where it goes; so it is with everyone who is born of the spirit.”
How like the Lord to bring the water and the spirit together!
For spiritual life, we need to drink and wash with as much water
as we can. But the spirit moves invisibly and mysteriously. And we
need to learn how to travel, to move, with it.
And how like our Lord to describe our spiritual journey in
uncertain terms! The Old Testament describes our spiritual calling
in specific terms: Abraham’s call to move from Haran to Canaan;
crossing the river Jordan; entering the holy land; worshipping at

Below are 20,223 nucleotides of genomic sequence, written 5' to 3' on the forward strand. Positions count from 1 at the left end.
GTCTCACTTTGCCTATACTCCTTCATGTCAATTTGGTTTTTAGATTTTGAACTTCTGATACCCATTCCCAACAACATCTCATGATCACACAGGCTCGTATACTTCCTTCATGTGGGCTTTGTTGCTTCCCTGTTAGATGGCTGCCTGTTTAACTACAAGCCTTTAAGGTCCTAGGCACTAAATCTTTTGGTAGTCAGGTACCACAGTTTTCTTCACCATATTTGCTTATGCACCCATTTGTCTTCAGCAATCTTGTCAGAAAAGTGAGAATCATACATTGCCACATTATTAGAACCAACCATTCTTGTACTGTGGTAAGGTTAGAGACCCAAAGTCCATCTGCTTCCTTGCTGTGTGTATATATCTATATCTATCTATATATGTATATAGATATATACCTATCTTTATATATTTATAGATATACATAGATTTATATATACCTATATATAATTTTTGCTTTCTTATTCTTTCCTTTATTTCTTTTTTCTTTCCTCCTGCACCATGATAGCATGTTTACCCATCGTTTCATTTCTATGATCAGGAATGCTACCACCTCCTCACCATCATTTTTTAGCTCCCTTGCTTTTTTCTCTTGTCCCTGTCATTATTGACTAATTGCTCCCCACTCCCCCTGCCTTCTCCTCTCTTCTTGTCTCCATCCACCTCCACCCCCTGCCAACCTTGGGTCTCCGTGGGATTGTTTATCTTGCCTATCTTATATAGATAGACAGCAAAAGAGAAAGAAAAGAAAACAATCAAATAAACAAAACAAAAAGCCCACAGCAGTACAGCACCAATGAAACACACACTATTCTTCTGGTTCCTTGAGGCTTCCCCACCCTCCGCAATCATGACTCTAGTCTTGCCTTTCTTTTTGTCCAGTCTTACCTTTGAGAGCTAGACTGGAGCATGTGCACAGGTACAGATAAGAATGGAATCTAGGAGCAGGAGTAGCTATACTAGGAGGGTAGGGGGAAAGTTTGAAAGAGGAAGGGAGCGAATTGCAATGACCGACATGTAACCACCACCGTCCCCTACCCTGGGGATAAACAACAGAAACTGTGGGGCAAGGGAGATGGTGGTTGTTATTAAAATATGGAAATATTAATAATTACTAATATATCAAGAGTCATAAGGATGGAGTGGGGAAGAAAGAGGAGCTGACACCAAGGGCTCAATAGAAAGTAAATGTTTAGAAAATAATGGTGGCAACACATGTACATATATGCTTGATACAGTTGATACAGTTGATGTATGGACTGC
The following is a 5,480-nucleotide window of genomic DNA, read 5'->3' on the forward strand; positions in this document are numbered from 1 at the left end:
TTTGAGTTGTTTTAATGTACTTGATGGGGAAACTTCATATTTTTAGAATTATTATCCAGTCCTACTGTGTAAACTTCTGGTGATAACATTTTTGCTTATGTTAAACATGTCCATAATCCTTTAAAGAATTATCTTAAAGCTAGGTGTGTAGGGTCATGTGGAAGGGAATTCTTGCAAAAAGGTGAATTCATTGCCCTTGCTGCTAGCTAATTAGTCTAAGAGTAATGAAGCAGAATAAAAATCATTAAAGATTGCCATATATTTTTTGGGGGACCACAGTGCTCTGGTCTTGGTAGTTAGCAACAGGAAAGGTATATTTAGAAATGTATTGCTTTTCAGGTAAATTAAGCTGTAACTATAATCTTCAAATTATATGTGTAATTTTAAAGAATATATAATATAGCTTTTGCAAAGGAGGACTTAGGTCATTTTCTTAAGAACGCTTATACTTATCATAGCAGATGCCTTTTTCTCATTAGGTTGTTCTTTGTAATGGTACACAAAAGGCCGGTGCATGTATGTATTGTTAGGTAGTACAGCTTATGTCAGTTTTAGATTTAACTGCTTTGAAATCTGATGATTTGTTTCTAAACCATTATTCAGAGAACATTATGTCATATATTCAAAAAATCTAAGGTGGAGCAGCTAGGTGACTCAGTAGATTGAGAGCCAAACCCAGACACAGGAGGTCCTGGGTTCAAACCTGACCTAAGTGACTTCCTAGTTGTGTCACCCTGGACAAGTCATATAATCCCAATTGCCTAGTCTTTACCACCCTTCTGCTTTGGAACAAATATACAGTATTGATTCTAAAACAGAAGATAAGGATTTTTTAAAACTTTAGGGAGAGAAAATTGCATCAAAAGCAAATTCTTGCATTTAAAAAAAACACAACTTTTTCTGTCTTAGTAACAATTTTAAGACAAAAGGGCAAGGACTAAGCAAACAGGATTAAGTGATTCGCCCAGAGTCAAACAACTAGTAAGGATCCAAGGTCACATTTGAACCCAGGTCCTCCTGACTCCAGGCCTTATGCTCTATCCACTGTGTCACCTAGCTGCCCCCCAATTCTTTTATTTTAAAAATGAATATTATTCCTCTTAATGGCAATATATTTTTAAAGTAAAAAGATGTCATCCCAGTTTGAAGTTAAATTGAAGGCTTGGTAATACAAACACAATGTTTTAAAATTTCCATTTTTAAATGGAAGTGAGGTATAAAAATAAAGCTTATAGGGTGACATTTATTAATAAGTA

the holy city Jerusalem. But the Lord describes the spiritual life
journey as a sailing trip. Its value lies not in the destination, but in
the way of traveling. Its value lies in the willingness to accept and
live in response to the hidden, mysterious, and unknown ways of
God. Or as Swedenborg says, in “not knowing how rebirth is
brought about, for it is brought about by the Lord in countless
and inexpressible secret ways” (Arcana Coelestia #10240.2).
The wind is so symbolic of the unknown mysteries of life.
Can we, like Nicodemus, watch and wait, listening and learning
“unsearchable things that we do not know”? (Jeremiah 33:3).
Thank you, Lord Jesus, for living among us so deeply open to the
mysteries of life. We come to you in the secret places of our hearts,
longing to feel the water of your truth washing over us, and the
wind of your spirit guiding us in unsearchable ways. Amen.
Rev. F. Robert Tafel